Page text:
likely to continue to increase in the Indo-Gangetic Plain and Himalayas. Unless these trends are stabilized or reversed, the impacts of greenhouse gases and black carbon on the rate of Himalayan glacial retreat will increase. That is, both the rate and volume of the glacial retreat will be relatively greater than it would be otherwise.

• The rate of retreat and growth of individual glaciers is highly dependent on glacier characteristics and location. The most vulnerable glaciers are small glaciers at low elevation and with little debris cover. These characteristics also make glaciers more susceptible to black carbon deposition, and model results indicate black carbon deposition may make them more vulnerable to retreat.

• In the eastern and central Himalayas there is evidence of glacial retreat with rates accelerating over the past century. Retreat rates are comparable to other areas of the world. Glaciers in the western Himalayas appear to be more stable overall, with evidence that some may even be advancing.

• In the short term, climate change is likely to increase glacial wastage. In the longer term the impact of continued retreat of glaciers is not clear. The rate of glacial retreat depends not only on temperature, but also on precipitation changes associated with the summer monsoon in the central and eastern HKH and the winter westerlies in the western HKH. Black carbon aerosols, via atmospheric heating and deposition on snowpack and glaciers, may increase the rate of glacial wastage.

• Surface-water flow is highly seasonal and varies across the region, as does the relative importance of glacial meltwater. In most instances, the annual contribution of snowmelt and rainfall to streamflow exceeds that of glacier wastage. Recent literature indicates that the importance of the glacial contribution to runoff has previously been overestimated.

• The contribution of glacial wastage can be more important when the glacial wastage acts as a buffer against hydrological impacts brought about by a changing climate. For example, in the late summer when all snow has melted and the monsoon-rainfall contribution is declining or in the eastern HKH during times of drought.

• Although retreating glaciers will subsidize surface flow and mitigate immediate losses to discharge by retreating glaciers, the loss of glacier “insurance” becomes more problematic for flows in the upper reaches of the eastern HKH over the long term.

• In the western HKH where more of the surface-water flow is from higher elevations, the contribution of glacial wastage could be particularly important in affecting the timing and volume of surface-water discharge.

• Overall, retreating glaciers over the next several decades are unlikely to cause significant change in flows at lower elevations, which depend primarily on monsoon rain. However, for high-elevation areas, current glacial retreat rates, if they continue, appear to be sufficient to alter the seasonal and temporal streamflow in some basins. Removing water stored as glacial ice does not imply any a priori effect on average annual discharge in the long term, assuming annual precipitation remains the same. In the short term with constant annual precipitation, glacial wastage will augment the quantity of streamflow.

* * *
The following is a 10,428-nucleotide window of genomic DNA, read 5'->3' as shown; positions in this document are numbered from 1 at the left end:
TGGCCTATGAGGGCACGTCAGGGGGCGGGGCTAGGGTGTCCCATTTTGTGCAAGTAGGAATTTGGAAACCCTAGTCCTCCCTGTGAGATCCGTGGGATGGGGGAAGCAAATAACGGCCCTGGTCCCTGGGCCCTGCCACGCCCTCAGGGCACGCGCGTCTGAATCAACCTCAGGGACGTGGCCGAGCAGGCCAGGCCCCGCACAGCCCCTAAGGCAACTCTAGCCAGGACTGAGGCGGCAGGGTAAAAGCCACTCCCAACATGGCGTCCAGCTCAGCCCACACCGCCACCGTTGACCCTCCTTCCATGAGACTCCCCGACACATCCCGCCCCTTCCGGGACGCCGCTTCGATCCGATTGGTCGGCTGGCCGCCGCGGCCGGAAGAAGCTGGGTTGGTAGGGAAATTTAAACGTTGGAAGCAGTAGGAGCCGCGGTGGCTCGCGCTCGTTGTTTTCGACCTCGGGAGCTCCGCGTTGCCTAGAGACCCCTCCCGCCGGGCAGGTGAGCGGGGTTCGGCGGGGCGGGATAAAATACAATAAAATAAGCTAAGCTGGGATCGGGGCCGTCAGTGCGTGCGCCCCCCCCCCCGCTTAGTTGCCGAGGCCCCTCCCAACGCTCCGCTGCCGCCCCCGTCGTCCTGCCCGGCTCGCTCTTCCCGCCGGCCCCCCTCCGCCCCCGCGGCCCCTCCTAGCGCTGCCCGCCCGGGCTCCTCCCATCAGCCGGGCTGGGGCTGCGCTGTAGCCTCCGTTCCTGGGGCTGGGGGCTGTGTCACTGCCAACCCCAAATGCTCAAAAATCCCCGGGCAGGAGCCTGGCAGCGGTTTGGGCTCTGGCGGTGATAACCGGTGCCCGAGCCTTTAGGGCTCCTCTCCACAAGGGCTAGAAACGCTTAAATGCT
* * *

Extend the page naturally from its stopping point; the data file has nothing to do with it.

• Limited streamflow data in upper basin regions, along with government constraints on scientific access to international streamflow data, increase the uncertainties surrounding hydrological trends, variability, and extreme events in the region. Limited streamflow data also limit the understanding of the relative contributions of rain, snowmelt, and glacial meltwater, as well as groundwater recharge mechanisms in the region.

• Uncertainties in the role of groundwater in the overall hydrology of the region are even greater than those of surface water. Current understanding of groundwater in the region is confounded by a variety of limitations including knowledge gaps about the interaction between surface water and groundwater; difficult terrain; the fractured and variable nature of the underlying geological substrate; and the inability to easily distinguish the contributions of snowmelt, glacial meltwater, monsoonal precipitation, and human actions such as groundwater overdraft to flows. Evidence suggests that sizable and extensive overdraft in the central Ganges Basin is likely to have an earlier and larger impact on water supplies than foreseeable changes in glacial wastage.

• For upstream populations, GLOFs and LLOFs are the dominant physical hazard risk. For downstream populations in the central and eastern Himalayas, floods from changes in monsoon rainfall and cyclones are more likely to be important, along with changes in the timing of extreme events.



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